Multiple flash locations in the server-storage stack are upsetting balanced I/O conventions and making overall system design much more difficult. Designing and implementing server-to-storage systems is going to become very much harder, because existing assumptions about server and storage I/Os per second (IOPS) handling are …
grmpf. seems like it makes sense to put some intelligent decision making in that. oh no wait. sun's kit already does that. Damn. what was the point of this article again?
Seeing problems where none exist...
The fact that caching can be implemented anywhere -- from L1 processor cache to a DRAM write buffer on an HDD is NOT a problem.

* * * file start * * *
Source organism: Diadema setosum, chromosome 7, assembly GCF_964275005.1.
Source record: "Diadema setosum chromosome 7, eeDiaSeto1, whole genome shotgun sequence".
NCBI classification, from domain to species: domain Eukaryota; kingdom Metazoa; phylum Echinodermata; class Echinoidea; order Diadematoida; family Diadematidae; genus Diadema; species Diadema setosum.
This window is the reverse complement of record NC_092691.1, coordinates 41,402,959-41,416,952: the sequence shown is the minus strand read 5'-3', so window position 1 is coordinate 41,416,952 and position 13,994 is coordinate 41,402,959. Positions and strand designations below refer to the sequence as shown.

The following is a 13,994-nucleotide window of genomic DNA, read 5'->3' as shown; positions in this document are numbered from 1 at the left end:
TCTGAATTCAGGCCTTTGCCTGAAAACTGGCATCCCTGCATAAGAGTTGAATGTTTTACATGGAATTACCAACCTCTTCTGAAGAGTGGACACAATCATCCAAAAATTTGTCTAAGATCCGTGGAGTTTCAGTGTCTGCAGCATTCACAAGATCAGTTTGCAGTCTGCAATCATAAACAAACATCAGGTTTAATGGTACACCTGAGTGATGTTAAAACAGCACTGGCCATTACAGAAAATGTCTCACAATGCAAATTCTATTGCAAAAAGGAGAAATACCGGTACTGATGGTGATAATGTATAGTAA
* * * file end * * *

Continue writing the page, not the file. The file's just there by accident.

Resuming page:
Caching (Flash or otherwise) needs to go where the cost/benefit is greatest, and this is a function of the application workload profile and overall system architecture.
In general, the idea that Flash should go behind an ANSI T-10 Block Device interface (as in the "solid-state disk" contradiction-in-terms) is just goofy. There is simply not enough application-related metadata at the block-device level to make any kind of intelligent cache replacement decisions. This is why (for example) approaches like Fusion-IO and Sun's FMOD approach will win in the end (because they are closer to the file-system and application metadata), while STEC and all the other "HDD form-factor" applications of Flash will die (and not soon enough).
But in any case, the idea that there should be a "standard" or "agreed upon" place to put Flash is ludicrous -- it all depoends on the application.
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